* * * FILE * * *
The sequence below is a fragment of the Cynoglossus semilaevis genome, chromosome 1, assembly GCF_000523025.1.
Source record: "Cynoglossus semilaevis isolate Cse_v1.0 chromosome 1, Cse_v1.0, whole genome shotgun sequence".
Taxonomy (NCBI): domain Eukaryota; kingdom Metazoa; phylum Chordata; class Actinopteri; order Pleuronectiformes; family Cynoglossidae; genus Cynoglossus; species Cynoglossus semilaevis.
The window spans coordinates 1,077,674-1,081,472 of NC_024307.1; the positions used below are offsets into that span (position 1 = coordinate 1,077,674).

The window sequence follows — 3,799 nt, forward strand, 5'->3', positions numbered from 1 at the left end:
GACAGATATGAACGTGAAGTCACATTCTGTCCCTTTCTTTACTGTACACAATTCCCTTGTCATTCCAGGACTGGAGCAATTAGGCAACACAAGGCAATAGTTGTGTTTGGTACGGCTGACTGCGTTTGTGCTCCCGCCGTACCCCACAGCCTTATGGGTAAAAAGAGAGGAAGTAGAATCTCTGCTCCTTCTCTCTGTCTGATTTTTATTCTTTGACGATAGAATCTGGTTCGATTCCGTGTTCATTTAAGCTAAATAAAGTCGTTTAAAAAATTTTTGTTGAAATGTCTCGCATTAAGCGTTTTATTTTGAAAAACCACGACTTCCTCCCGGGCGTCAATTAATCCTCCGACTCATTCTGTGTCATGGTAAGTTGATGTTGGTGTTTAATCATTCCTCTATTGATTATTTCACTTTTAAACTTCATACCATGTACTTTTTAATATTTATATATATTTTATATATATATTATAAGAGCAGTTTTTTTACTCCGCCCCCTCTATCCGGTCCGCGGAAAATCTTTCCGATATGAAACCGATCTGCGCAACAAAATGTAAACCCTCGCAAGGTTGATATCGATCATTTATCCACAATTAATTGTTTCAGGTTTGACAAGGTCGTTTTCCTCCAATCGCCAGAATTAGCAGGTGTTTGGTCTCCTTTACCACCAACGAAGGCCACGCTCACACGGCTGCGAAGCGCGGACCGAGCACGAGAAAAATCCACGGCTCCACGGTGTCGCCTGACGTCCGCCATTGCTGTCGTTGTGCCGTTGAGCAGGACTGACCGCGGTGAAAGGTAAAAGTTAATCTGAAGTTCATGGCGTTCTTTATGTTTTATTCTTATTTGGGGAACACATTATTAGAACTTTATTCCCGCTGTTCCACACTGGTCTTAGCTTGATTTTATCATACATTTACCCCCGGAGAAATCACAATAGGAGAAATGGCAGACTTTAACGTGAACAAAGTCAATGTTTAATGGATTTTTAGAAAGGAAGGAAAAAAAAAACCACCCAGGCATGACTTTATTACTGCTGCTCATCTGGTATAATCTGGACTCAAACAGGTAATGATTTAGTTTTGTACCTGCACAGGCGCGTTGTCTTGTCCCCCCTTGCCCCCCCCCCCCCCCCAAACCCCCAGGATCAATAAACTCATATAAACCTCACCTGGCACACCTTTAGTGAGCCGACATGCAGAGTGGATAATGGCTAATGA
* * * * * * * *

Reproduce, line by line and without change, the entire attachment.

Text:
The sequence below is a fragment of the Cynoglossus semilaevis genome, chromosome 1, assembly GCF_000523025.1.
Source record: "Cynoglossus semilaevis isolate Cse_v1.0 chromosome 1, Cse_v1.0, whole genome shotgun sequence".
Taxonomy (NCBI): domain Eukaryota; kingdom Metazoa; phylum Chordata; class Actinopteri; order Pleuronectiformes; family Cynoglossidae; genus Cynoglossus; species Cynoglossus semilaevis.
The window spans coordinates 1,077,674-1,081,472 of NC_024307.1; the positions used below are offsets into that span (position 1 = coordinate 1,077,674).

The window sequence follows — 3,799 nt, forward strand, 5'->3', positions numbered from 1 at the left end:
GACAGATATGAACGTGAAGTCACATTCTGTCCCTTTCTTTACTGTACACAATTCCCTTGTCATTCCAGGACTGGAGCAATTAGGCAACACAAGGCAATAGTTGTGTTTGGTACGGCTGACTGCGTTTGTGCTCCCGCCGTACCCCACAGCCTTATGGGTAAAAAGAGAGGAAGTAGAATCTCTGCTCCTTCTCTCTGTCTGATTTTTATTCTTTGACGATAGAATCTGGTTCGATTCCGTGTTCATTTAAGCTAAATAAAGTCGTTTAAAAAATTTTTGTTGAAATGTCTCGCATTAAGCGTTTTATTTTGAAAAACCACGACTTCCTCCCGGGCGTCAATTAATCCTCCGACTCATTCTGTGTCATGGTAAGTTGATGTTGGTGTTTAATCATTCCTCTATTGATTATTTCACTTTTAAACTTCATACCATGTACTTTTTAATATTTATATATATTTTATATATATATTATAAGAGCAGTTTTTTTACTCCGCCCCCTCTATCCGGTCCGCGGAAAATCTTTCCGATATGAAACCGATCTGCGCAACAAAATGTAAACCCTCGCAAGGTTGATATCGATCATTTATCCACAATTAATTGTTTCAGGTTTGACAAGGTCGTTTTCCTCCAATCGCCAGAATTAGCAGGTGTTTGGTCTCCTTTACCACCAACGAAGGCCACGCTCACACGGCTGCGAAGCGCGGACCGAGCACGAGAAAAATCCACGGCTCCACGGTGTCGCCTGACGTCCGCCATTGCTGTCGTTGTGCCGTTGAGCAGGACTGACCGCGGTGAAAGGTAAAAGTTAATCTGAAGTTCATGGCGTTCTTTATGTTTTATTCTTATTTGGGGAACACATTATTAGAACTTTATTCCCGCTGTTCCACACTGGTCTTAGCTTGATTTTATCATACATTTACCCCCGGAGAAATCACAATAGGAGAAATGGCAGACTTTAACGTGAACAAAGTCAATGTTTAATGGATTTTTAGAAAGGAAGGAAAAAAAAAACCACCCAGGCATGACTTTATTACTGCTGCTCATCTGGTATAATCTGGACTCAAACAGGTAATGATTTAGTTTTGTACCTGCACAGGCGCGTTGTCTTGTCCCCCCTTGCCCCCCCCCCCCCCCCAAACCCCCAGGATCAATAAACTCATATAAACCTCACCTGGCACACCTTTAGTGAGCCGACATGCAGAGTGGATAATGGCTAATGA